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  • Author or Editor: W. W. Jones x
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Abstract

By far the most important subtropical fruit is citrus and the most widely grown citrus is the sweet orange. Lemon and grapefruit also are important citrus species. Other important subtropical fruits are dates, figs, and olives. Tropical fruits are most numerous in kinds, and a few, such as the avocado, litchi and mango are grown on a commercial scale in the subtropical regions. Others, such as bananas, pineapples, coffee, and papaya, are strictly tropical. It is not an uncommon practice to apply K, but it is done in many cases without a demonstrated need. With the realization of the broad effects of K, such a practice should not be followed, but K level should be adjusted to give optimum response for both quality and yield. For this diagnostic methods and standards are required.

Open Access

Abstract

An increase in the K level in orange and grapefruit trees generally increases the thickness of the peel and reduces the percentage of juice in the fruit. Data presented in this report show that an increase in K in the lemon tree has the opposite effect as that which occurs in the orange and grapefruit tree. An increase in the level in lemon trees resulted in thinner peels and in a higher percentage of juice in the fruit.

Open Access
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Abstract

A simple-leaved pecan [Carya illinoensis (Wang.) K. Koch] seedling was found in a Riverside seedling nursery by Larry Womack of Womack Nurseries, DeLeon, Texas. This uncommon specimen was preserved by grafting it to a normal pecan seedling rootstock sometime in the early 1960’s. Wood from the variant was grafted on orchard seedlings at the U. S. Pecan Field Station, Brownwood, Texas, in April 1973 and on 1-year-old greenhouse-grown Riverside seedlings in Feb. 1974. This paper reports observations of the growth and gross morphology of this unusual variant.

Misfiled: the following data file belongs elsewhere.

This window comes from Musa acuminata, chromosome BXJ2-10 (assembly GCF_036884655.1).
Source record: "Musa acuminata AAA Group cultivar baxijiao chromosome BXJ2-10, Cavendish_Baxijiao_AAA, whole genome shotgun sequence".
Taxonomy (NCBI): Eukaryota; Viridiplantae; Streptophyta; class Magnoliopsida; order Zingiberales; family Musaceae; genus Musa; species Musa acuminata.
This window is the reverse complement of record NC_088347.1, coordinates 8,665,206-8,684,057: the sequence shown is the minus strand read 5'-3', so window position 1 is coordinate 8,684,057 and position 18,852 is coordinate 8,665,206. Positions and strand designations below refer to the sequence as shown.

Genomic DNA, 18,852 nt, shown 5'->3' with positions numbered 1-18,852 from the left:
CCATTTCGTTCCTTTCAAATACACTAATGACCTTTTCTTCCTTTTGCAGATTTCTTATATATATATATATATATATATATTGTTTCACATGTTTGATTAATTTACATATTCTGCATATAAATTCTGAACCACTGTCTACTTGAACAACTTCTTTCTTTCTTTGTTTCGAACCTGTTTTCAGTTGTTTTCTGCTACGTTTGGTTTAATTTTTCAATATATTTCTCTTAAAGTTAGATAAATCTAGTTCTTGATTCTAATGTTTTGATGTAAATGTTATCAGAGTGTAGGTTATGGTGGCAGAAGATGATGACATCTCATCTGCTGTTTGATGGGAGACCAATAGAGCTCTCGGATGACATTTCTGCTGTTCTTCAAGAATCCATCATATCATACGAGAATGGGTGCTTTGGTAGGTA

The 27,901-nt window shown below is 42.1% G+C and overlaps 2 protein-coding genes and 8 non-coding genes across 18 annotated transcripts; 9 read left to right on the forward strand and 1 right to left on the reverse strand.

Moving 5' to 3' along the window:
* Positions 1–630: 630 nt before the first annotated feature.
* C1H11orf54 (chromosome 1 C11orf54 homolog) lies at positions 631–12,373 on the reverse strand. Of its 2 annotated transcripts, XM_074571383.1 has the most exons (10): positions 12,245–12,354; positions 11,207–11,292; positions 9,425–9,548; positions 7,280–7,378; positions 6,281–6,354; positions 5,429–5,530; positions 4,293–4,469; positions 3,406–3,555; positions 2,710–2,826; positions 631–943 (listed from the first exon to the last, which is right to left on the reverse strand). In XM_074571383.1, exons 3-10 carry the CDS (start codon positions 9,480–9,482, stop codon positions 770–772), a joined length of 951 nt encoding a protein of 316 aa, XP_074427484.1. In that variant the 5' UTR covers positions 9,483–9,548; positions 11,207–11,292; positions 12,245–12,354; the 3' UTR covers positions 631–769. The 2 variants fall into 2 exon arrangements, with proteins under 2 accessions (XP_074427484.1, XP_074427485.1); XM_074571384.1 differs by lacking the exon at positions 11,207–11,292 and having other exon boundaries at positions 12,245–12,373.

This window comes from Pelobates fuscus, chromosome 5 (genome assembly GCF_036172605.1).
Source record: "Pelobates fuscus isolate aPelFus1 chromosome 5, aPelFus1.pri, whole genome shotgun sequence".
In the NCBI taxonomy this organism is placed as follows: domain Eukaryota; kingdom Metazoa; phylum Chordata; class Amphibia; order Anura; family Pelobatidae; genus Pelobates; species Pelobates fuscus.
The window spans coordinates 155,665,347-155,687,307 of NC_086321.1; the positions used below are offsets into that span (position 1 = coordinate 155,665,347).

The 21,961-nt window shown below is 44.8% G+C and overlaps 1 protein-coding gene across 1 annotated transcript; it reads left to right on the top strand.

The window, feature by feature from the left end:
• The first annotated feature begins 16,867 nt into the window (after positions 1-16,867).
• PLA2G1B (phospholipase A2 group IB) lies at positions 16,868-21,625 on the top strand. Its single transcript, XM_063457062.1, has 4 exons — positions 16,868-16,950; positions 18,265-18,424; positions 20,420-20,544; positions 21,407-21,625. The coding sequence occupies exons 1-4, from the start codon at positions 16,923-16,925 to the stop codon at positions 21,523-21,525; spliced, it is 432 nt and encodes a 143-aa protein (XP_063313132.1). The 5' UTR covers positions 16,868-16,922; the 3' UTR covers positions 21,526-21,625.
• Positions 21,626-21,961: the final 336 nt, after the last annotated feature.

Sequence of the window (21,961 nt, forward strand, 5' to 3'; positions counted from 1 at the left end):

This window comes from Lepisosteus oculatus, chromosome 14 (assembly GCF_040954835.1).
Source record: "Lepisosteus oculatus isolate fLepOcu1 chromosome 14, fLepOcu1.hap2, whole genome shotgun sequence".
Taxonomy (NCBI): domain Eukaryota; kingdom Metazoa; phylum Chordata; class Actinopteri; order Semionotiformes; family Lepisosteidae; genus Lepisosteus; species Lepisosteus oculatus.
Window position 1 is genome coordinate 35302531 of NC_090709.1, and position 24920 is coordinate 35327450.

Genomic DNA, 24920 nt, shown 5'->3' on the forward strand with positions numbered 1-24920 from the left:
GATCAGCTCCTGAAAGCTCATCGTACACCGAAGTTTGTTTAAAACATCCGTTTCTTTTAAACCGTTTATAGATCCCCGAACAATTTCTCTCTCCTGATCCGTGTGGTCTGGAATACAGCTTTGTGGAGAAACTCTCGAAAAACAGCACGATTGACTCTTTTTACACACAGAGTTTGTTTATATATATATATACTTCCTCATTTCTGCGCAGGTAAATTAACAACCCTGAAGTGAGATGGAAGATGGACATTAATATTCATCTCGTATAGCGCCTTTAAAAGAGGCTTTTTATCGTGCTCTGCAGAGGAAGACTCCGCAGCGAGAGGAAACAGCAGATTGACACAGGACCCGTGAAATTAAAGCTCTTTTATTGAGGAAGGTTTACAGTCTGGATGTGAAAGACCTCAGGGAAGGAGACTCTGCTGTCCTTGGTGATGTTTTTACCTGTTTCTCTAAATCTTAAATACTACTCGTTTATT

Open Access
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Abstract

Suitable parents for the production of F1 hybrid seed between almond and root-knot nematode resistant peach were selected. Three of 13 almond selections were found which, when pollinated by ‘Nemaguard’ pollen, produced good sets of seed. When germinated, their seedlings showed good root-knot nematode resistance, hybrid vigor, and exceptional compatibility with almond tops.

The self-incompatibility of almond was used to permit natural pollination between selection CP5-33 and a selected seedling of ‘Nemaguard’, 3-28. The F1 hybrids proved to be very compatible as rootstocks with almond and peach tops and imparted increased vigor to them.

Both ‘Nemaguard’ and a selected seedlings of ‘Nemaguard’ served as good pollen parents. ‘Okinawa’ peach, another rootknot nematode resistant peach type rootstock, was a less satisfactory pollen parent.

Open Access

Abstract

Starch in the roots of mandarin trees (Citrus reticulata Blanco cv. Kinnow) was drastically reduced by an “on” crop. This was related to prolonged bud dormancy, delayed spring growth and an “off’ crop the following year.

Open Access

Abstract

Where Mg deficient ‘Washington’ navel orange trees were sprayed with Mg, leaf Mg was increased from a deficient to an optimum level in the first year of application. However, it was not until the fourth year of application that a yield increase occurred. At least 2 sprays annually were required. There was an increase in total soluble solids in the juice as a result of the sprays, but there were no other consistent effects on fruit quality. Magnesium in the feeder roots was increased by the foliage sprays. Leaf K was decreased by the Mg sprays. One year after cessation of the sprays the leaf Mg was again in the deficiency range.